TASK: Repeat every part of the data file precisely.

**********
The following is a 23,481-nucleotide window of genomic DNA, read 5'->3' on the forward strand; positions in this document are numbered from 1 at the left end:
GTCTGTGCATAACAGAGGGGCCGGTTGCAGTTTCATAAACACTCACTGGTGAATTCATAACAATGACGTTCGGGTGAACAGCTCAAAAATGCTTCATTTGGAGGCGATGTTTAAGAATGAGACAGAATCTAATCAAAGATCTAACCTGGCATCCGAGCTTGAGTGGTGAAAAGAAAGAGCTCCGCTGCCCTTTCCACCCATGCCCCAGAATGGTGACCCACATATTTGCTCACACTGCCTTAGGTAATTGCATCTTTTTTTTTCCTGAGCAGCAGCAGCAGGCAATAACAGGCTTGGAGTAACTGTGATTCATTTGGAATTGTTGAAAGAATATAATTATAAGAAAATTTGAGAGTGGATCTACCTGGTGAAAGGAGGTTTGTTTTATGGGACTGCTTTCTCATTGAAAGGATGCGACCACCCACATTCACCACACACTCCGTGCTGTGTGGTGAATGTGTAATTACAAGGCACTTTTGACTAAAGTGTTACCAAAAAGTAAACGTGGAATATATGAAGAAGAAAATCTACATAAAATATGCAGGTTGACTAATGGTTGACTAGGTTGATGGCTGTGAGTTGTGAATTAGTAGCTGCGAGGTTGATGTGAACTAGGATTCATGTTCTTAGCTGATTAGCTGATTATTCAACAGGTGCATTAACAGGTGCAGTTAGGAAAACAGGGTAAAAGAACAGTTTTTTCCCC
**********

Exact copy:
The following is a 23,481-nucleotide window of genomic DNA, read 5'->3' on the forward strand; positions in this document are numbered from 1 at the left end:
GTCTGTGCATAACAGAGGGGCCGGTTGCAGTTTCATAAACACTCACTGGTGAATTCATAACAATGACGTTCGGGTGAACAGCTCAAAAATGCTTCATTTGGAGGCGATGTTTAAGAATGAGACAGAATCTAATCAAAGATCTAACCTGGCATCCGAGCTTGAGTGGTGAAAAGAAAGAGCTCCGCTGCCCTTTCCACCCATGCCCCAGAATGGTGACCCACATATTTGCTCACACTGCCTTAGGTAATTGCATCTTTTTTTTTCCTGAGCAGCAGCAGCAGGCAATAACAGGCTTGGAGTAACTGTGATTCATTTGGAATTGTTGAAAGAATATAATTATAAGAAAATTTGAGAGTGGATCTACCTGGTGAAAGGAGGTTTGTTTTATGGGACTGCTTTCTCATTGAAAGGATGCGACCACCCACATTCACCACACACTCCGTGCTGTGTGGTGAATGTGTAATTACAAGGCACTTTTGACTAAAGTGTTACCAAAAAGTAAACGTGGAATATATGAAGAAGAAAATCTACATAAAATATGCAGGTTGACTAATGGTTGACTAGGTTGATGGCTGTGAGTTGTGAATTAGTAGCTGCGAGGTTGATGTGAACTAGGATTCATGTTCTTAGCTGATTAGCTGATTATTCAACAGGTGCATTAACAGGTGCAGTTAGGAAAACAGGGTAAAAGAACAGTTTTTTCCCC